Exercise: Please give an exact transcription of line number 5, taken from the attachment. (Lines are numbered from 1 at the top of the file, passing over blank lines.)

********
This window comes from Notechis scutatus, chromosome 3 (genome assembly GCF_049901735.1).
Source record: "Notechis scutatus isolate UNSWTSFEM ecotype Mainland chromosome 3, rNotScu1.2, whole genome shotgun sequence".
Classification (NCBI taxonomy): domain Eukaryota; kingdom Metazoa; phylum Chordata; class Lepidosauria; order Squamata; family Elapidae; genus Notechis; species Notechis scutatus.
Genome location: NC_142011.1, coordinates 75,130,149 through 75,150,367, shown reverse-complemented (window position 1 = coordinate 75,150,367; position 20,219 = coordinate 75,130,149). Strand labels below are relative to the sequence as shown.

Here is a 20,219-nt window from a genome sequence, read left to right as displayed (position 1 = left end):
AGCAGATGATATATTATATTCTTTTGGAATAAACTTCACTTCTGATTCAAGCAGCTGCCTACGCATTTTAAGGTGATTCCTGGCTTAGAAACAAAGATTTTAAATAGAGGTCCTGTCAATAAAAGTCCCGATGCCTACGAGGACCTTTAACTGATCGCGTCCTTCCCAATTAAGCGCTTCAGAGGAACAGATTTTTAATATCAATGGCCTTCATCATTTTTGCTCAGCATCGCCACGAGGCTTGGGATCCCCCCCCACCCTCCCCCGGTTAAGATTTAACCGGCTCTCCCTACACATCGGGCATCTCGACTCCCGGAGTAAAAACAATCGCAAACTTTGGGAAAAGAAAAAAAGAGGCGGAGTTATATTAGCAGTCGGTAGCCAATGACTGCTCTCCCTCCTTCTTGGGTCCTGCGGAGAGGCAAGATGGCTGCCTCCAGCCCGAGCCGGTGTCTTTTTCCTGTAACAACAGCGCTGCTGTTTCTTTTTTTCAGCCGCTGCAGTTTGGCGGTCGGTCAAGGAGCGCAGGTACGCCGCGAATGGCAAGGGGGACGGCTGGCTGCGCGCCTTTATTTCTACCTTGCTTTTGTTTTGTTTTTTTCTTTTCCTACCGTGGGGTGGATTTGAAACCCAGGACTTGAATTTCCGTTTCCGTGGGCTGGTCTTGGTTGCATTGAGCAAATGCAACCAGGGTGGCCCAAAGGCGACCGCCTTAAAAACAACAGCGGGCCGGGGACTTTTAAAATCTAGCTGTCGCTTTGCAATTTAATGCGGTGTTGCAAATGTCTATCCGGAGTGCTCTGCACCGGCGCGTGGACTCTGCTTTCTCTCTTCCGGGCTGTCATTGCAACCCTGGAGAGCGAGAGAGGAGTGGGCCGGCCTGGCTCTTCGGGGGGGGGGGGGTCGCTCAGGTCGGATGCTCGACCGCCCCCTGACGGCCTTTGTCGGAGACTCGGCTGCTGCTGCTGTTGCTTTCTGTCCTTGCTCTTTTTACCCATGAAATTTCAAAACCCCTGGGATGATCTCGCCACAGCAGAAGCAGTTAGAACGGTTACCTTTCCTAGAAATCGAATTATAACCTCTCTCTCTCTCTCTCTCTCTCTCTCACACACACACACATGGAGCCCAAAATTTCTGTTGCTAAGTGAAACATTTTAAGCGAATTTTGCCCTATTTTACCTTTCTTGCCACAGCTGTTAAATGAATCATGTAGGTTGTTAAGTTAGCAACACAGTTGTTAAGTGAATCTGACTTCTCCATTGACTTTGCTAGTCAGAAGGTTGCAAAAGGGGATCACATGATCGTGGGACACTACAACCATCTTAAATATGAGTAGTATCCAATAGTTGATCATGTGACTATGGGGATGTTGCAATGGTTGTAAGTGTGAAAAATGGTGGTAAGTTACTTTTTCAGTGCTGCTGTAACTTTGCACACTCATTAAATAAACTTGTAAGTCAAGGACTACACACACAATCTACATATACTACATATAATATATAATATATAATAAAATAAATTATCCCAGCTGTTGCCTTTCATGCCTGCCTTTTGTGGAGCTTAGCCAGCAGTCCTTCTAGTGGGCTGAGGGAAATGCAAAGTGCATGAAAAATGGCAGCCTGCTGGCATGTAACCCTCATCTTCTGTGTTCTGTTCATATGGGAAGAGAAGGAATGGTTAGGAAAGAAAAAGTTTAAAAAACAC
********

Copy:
Here is a 20,219-nt window from a genome sequence, read left to right as displayed (position 1 = left end):